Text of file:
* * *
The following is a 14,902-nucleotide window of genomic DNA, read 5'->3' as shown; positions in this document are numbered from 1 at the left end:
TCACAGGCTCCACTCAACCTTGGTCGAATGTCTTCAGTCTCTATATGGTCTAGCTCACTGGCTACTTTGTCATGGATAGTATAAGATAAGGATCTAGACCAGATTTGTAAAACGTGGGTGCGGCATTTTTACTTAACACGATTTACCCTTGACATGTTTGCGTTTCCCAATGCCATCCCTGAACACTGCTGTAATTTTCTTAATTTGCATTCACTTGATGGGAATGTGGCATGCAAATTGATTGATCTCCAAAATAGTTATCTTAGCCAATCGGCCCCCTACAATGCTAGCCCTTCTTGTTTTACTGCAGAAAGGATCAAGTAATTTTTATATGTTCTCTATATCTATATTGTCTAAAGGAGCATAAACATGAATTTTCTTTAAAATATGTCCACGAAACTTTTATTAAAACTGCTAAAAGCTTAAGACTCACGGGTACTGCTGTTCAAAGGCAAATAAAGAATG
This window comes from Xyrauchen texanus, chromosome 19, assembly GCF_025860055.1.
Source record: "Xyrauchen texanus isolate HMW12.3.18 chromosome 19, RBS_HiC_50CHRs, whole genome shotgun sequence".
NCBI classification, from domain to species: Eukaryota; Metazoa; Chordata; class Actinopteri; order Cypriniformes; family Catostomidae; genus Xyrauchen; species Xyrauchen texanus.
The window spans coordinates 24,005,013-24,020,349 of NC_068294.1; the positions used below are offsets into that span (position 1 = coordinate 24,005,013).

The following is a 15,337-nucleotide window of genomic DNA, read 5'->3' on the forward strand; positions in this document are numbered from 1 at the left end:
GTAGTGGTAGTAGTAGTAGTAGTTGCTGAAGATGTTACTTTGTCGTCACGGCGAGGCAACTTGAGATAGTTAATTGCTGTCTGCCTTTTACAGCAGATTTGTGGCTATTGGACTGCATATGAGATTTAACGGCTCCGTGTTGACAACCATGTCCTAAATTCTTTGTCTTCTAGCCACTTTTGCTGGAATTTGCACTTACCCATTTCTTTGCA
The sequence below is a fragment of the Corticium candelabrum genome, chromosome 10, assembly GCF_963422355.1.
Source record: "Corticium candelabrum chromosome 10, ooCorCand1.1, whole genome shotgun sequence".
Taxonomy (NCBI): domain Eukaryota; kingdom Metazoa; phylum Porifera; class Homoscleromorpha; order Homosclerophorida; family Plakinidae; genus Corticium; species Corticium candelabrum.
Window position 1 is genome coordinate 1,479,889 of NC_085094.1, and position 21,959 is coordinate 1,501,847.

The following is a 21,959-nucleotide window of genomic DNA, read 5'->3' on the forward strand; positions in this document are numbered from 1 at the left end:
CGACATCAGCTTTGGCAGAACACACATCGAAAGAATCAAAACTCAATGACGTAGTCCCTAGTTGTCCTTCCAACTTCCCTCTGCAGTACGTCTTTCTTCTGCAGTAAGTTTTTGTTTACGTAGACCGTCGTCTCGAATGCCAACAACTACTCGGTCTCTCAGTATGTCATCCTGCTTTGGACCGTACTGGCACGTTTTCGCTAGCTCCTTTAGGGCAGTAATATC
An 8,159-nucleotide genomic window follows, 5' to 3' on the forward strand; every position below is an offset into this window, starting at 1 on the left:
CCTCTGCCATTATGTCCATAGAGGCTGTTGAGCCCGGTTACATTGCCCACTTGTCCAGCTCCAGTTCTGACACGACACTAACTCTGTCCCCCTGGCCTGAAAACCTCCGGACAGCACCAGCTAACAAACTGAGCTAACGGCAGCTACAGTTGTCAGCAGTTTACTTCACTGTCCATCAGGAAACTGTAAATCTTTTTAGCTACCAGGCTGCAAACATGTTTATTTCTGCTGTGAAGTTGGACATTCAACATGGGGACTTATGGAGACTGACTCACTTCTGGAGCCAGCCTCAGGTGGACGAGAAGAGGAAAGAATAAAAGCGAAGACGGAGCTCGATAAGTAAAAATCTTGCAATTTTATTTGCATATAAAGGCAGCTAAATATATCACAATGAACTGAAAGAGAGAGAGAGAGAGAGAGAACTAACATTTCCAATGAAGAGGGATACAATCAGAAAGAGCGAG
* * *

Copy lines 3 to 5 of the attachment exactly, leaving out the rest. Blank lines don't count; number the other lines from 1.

This window comes from Xyrauchen texanus, chromosome 19, assembly GCF_025860055.1.
Source record: "Xyrauchen texanus isolate HMW12.3.18 chromosome 19, RBS_HiC_50CHRs, whole genome shotgun sequence".
NCBI classification, from domain to species: Eukaryota; Metazoa; Chordata; class Actinopteri; order Cypriniformes; family Catostomidae; genus Xyrauchen; species Xyrauchen texanus.